9/18/2013 9:27:00 AM Three Women, Three Dreams Paredes navigates life of single mom, runs successful business
Iris Paredes and her daughter Alexsia, who plays trumpet in her school band. Review/
Kathi Sabot Chino Valley Review
Editor's Note: Following is the first in a series of three articles about independent businesswomen in the Chino Valley/Paulden area.
Iris Paredes, 28, came to the United States when she was 14. Paredes, a graduate of Chino Valley High School, lives with her daughter and parents here.
"It was the land of opportunity; that is why my father chose this country," she said. "In Mexico we don't have cheerleading. The first goal that I achieved was becoming a cheerleader at Chino Valley High School."
But her path took an unplanned turn.
"I became pregnant my senior year," Paredes said. "I thought, 'What am I going to do as a single mom?' But I still completed my goal and graduated in 2002. I knew I would have to be a great example for my daughter. I knew I would have to take all the opportunities the United States has available. I would have to learn the language, the culture, and everything I can."
She became interested in health care professions while receiving prenatal care, and obtained certification as a nurse's aide. But pursuing an RN degree would involve working shifts that would interfere with raising her daughter.
"I did some career research, and found out that in eight months I could finish a program in massage therapy, and have my own business, and make my own schedule," she said. "I found a program in Prescott and graduated in 2007."
While working for a chiropractor in Prescott, she began looking for employment closer to home.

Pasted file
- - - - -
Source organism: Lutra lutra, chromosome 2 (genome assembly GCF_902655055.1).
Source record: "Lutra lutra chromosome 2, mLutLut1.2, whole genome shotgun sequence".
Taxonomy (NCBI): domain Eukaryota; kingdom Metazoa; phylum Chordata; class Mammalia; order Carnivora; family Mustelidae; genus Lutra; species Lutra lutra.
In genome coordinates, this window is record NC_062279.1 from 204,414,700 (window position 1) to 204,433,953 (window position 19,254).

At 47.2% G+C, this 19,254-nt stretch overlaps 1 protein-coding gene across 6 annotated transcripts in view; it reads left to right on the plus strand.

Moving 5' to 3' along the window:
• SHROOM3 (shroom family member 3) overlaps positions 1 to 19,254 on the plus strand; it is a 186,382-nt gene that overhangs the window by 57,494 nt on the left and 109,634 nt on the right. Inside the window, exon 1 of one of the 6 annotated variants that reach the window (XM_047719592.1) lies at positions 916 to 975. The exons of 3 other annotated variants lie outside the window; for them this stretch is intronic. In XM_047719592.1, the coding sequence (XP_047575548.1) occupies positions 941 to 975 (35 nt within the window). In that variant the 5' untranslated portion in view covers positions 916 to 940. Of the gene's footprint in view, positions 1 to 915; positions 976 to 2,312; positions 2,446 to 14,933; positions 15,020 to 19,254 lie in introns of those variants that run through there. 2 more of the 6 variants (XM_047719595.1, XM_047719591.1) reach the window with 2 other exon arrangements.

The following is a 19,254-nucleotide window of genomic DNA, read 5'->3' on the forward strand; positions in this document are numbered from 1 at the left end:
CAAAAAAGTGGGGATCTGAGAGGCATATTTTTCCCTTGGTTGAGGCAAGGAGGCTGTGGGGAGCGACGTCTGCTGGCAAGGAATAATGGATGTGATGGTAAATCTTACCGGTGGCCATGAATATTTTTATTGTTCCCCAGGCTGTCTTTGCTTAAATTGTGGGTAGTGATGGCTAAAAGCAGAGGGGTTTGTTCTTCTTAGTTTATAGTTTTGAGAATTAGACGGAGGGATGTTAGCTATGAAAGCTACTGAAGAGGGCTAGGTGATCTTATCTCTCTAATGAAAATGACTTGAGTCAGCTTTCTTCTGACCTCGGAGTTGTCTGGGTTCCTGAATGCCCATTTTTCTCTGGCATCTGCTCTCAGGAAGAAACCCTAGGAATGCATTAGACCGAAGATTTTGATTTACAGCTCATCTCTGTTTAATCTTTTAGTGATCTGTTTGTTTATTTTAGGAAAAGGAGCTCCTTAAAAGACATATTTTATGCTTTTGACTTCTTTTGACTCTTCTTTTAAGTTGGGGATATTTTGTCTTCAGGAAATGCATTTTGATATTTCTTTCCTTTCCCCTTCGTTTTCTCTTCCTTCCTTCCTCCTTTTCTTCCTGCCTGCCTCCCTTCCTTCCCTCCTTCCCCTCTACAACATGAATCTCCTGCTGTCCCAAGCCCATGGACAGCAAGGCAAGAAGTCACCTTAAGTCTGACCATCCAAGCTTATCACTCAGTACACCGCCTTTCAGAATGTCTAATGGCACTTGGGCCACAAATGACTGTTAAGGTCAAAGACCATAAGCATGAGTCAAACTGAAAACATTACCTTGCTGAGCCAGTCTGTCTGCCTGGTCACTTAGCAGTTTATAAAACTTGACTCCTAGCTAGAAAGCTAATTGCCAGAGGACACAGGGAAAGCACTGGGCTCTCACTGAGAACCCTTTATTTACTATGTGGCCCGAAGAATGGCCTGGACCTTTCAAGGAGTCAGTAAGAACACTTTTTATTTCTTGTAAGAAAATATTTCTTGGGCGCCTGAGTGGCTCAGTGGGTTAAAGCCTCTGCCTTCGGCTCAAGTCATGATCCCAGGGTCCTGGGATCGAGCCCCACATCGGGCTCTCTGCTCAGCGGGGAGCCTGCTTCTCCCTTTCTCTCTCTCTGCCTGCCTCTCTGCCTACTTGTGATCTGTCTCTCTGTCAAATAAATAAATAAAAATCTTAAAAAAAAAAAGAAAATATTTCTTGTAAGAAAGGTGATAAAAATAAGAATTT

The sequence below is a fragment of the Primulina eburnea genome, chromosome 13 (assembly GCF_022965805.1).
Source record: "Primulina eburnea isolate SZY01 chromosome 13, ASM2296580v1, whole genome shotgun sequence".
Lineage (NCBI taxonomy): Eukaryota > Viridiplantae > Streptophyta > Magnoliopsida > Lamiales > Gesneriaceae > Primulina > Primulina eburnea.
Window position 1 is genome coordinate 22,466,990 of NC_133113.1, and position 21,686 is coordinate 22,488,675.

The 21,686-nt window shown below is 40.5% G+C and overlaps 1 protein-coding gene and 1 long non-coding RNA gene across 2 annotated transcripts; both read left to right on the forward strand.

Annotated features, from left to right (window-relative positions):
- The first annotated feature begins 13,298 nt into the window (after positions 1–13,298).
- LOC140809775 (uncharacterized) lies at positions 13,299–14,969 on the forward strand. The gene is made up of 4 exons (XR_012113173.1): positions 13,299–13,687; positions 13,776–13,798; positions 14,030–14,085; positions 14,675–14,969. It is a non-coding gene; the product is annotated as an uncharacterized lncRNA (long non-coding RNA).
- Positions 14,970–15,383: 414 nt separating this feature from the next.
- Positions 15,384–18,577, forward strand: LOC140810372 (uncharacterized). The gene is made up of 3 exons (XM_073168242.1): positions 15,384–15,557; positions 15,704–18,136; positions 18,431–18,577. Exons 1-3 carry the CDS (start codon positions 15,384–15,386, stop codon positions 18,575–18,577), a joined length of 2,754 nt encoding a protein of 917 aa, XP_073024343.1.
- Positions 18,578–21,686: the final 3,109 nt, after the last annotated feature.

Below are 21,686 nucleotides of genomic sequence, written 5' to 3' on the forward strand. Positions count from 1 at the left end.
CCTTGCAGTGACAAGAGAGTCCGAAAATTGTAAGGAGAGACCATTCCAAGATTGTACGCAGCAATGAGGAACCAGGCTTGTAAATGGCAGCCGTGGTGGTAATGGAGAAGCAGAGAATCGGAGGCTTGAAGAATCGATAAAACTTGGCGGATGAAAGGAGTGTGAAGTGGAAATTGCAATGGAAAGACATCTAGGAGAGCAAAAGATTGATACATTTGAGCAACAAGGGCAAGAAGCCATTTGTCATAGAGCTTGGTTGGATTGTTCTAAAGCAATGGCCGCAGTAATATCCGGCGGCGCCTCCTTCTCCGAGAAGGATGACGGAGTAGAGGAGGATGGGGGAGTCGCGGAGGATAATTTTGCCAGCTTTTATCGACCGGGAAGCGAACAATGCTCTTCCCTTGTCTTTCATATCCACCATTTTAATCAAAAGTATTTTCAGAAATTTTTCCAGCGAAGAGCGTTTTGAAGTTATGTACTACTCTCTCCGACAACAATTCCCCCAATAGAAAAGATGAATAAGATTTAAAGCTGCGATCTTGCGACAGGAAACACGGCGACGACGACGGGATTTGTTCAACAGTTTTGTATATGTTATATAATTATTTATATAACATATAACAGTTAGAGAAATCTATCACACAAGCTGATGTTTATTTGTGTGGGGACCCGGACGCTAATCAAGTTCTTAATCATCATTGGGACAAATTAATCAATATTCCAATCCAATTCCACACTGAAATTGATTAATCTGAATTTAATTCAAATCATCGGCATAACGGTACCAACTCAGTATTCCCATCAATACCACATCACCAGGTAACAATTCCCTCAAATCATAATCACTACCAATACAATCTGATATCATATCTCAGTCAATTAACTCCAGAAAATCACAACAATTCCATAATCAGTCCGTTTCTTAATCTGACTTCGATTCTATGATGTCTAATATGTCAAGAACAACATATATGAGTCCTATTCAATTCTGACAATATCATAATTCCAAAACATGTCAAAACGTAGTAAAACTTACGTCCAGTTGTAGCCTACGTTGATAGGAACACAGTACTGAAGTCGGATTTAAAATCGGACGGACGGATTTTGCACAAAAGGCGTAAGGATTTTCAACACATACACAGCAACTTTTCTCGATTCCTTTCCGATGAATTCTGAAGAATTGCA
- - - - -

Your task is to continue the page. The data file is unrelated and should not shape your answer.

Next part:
"One day I just looked in the newspaper and I saw an advertisement for 'Space available with private entrance,' and I thought, 'I'll call this lady.'"
She went to see the room in Dana's Hair Salon.
"I was very nervous. I was very young and had no experience in business," she said. "I already had a massage table, massage oils, and one set of sheets. That was a Thursday, and I began work on Monday. I kept my waitress job, which paid the rent for the massage business. Now I do 20 massages per week. For advertising, I depend upon word of mouth, because for massage a very good reputation is worth a lot."
Among her friends, Paredes is a trailblazer, choosing to manage her own business rather than work for someone else, sometimes the more difficult road.
"I go home and worry about my business. I wonder what can I do to increase my income?" she said. "I needed more education, in technology, math, English, so I enrolled at Yavapai Community College. I have almost completed my associate degree in business."
"My dream is to open a spa, one that is for rehabilitation, to go back to my town in Sonora, Mexico, and to give back to them everything they gave to me. I plan to do this in four years, and travel back and forth," she said.
Paredes' courage has inspired her daughter.
Ten-year-old Alexsia, a fifth-grader at Heritage Middle School, is the only girl in the band that plays a trumpet. Paredes said some kids teased her, saying "girls don't play trumpet." A teacher once told her she was a good candidate for the flute because she is a quiet, gentle girl.
"The teacher told her, 'The trumpet is for loud people.' Last night she told me, 'Mom, I can prove to everyone that a woman can play the trumpet,'" she said.
"We women have the power now. If we don't want to do something we can say it. Nothing is impossible," Paredes said.